Nine Duties of an Information Security Professional

by Dr. Shuyler Jan Buitron, DCS, MSIA, CISSP, MCSE

Throughout my information technology and information security careers, I have encountered many different philosophies and ways of operating.  The information security professional represents the profession wherever he\she goes. I spent some time mulling over the responsibilities of the information security professional or for the profession in general. I came up with nine overall duties or obligations for the person working in the profession.

Keep in mind that some of these tenets may reflect the (ISC)2 Code of Ethics (ISC2, 2010). I read their code of ethics at least once every few months. Any similarities are unintentional. There are probably more obligations to add; this is a quick list.

1) Protect the Commonwealth

This concept encompasses the fact that our profession reaches into all aspects of protecting the companies for which we work, the people around us, and the country in which we live. Our obligations do not cease when we leave work.

2) Educate yourself, stay current

Keep reading and learning. Because the threat landscape and the business of information security are continually changing, read up on what is affecting the world of InfoSec every day. It doesn’t hurt to study for and pass certification exams. And of course, attend security conferences when you can. These types of activities keep the mind active and help the professional to be aware of issues that will shape the future business of security. In the early 1980s, there was little attention paid to the malicious insider threat. Today it is a hot topic in the information security community and beyond.

3) Share knowledge

When you learn something, share it with others. They, in turn, will probably share information with you. No one information security professional can know everything. (If you meet someone who claims to “know it all,” they probably do not.)  Interacting with other professionals to circulate knowledge enhances the profession. We all grow thereby. In the long run, the profession grows too. Knowledge-sharing includes sharing knowledge with those outside the profession.  It is our job to educate and inform people who do not spend their days immersed in the business of security, as we do. It is our responsibility to dispel FUD (Fear, Uncertainty, and Doubt) and present a realistic picture of threats, responses, and preventions.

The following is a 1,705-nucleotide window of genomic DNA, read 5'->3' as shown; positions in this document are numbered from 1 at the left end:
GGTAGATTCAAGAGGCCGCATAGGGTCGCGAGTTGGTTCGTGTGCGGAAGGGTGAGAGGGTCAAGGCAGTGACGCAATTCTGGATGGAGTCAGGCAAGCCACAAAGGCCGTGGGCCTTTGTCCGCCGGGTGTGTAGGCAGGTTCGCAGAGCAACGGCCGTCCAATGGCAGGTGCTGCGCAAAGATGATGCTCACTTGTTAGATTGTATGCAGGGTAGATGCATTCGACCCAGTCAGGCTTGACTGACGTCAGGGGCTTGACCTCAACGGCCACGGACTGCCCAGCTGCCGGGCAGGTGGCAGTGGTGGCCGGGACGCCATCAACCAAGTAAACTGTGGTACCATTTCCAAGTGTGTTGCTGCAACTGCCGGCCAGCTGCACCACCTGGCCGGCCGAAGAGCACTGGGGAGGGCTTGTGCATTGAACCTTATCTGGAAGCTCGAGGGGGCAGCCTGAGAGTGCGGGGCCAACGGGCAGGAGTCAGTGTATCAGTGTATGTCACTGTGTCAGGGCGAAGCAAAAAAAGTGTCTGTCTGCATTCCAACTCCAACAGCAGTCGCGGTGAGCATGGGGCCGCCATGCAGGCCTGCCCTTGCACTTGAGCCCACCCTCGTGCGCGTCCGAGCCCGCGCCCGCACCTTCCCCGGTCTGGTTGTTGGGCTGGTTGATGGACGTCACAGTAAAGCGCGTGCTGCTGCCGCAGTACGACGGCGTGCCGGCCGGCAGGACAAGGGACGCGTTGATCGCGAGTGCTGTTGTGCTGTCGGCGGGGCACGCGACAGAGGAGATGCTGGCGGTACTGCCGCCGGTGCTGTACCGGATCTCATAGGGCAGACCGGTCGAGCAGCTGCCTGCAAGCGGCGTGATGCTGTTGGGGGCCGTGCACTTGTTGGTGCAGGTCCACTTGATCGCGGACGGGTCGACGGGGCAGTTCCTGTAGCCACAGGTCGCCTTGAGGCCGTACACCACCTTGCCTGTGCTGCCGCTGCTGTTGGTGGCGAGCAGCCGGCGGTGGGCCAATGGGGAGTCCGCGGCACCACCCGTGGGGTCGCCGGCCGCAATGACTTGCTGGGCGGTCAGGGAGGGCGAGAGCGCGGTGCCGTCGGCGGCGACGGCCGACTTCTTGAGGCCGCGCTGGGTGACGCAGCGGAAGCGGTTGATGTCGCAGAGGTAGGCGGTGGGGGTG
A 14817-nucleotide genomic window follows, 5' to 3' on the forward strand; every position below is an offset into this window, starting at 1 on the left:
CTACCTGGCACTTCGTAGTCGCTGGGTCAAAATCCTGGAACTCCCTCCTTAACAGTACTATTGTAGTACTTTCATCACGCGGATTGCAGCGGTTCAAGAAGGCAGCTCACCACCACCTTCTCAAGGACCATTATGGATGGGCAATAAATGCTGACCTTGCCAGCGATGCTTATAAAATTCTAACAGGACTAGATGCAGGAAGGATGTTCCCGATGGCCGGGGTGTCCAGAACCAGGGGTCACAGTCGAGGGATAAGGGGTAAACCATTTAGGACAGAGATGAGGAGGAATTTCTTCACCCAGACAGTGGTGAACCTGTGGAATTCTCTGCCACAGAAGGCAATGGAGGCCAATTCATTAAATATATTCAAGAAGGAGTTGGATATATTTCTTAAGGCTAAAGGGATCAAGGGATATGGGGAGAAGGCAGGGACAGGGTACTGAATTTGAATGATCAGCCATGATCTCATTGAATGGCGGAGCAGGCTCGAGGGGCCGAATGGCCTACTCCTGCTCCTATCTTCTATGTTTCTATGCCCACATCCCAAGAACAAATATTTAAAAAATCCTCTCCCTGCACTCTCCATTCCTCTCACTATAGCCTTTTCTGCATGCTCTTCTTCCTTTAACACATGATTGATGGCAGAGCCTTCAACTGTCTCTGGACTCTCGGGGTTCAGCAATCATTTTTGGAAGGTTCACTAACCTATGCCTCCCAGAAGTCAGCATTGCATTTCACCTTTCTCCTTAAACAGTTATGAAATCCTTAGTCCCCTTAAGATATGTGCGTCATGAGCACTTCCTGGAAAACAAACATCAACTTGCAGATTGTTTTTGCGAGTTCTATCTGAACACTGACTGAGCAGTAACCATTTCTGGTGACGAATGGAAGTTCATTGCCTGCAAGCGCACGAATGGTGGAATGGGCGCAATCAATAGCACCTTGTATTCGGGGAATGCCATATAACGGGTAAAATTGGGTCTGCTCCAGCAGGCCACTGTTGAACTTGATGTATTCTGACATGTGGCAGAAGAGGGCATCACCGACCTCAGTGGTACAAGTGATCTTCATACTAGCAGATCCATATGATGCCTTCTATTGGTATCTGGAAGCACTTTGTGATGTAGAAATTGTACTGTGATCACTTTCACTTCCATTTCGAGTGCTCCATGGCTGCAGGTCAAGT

4) Keep your ethics intact

When a person represents the interests of the information profession, people expect the professional to adhere to a code of conduct. I have seen security professionals go out of their way to return lost keys or wallets to their owners. Responsible behavior also applies in the work environment. Presenting honest and realistic information to our peers, managers, and leadership is an absolute must.  Security individuals should keep high standards in all aspects of their lives.

5) Mentor others in the profession

The information security profession is in high demand and needs more people to join the effort. Reaching out to mentor is a great way to expand the cause.  What might surprise some people is that the mentoring process is not a one-way interaction.  Often, the mentor finds additional learning while assisting a mentee than they might have otherwise. (This includes including females in the mentoring process, but that is another article).

6) Be active in the community

This activity ties in closely with mentoring, but it it is a way of encouraging the professional to join groups that may be closely associated with information security such as ISSA or Infragard. Being a part of other security-related groups in the community expands both knowledge and respect of the practice.

7) Preserve and protect the rights of co-workers and other individuals

In a subcategory of ethics is the requirement that a professional security person should not abuse their privileges in the areas where they work or live to peruse or exploit information to which they have access.   Make sure and suppress personal curiosity and keep ‘want to know’ out of the picture when accessing ‘need-to-know’ information.

8) Stay creative and exposed to new ideas

Keeping creativity alive ties in somewhat with knowledge sharing, but the intent here is to take it further. I believe that a difficulty with the current state of the practice is that professionals may be bringing the same solutions to address new problems that face the information security industry.  It’s time to not only think outside the box but to break the box. Maybe it’s time to reshape the box into a sphere or a dodecahedron.

9) Contribute to the Body of Knowledge

Last, but not least, the information security professional should make it a goal to contribute to the body of knowledge. Adding knowledge might not entail writing. It may be that one’s interests lie in building and testing networks, breaking things, deconstructing malware or teaching a security class to people at any level. Writing can be a good method of conveying the ideas from your work, but there are other methods. One can contribute creating YouTube teaching videos, volunteering in the community, or joining an organization like ISSA or those hosted by (ISC)2. There are several choices. Make it a goal to contribute to the industry in whichever ways you can.

References

(ISC)2. (2010). Code of Ethics. Retrieved from (ISC)2 as a previous version, now unavailable.

(ISC)2. (2018). Code of Ethics. Retrieved from https://www.isc2.org/Ethics#

 

 

 

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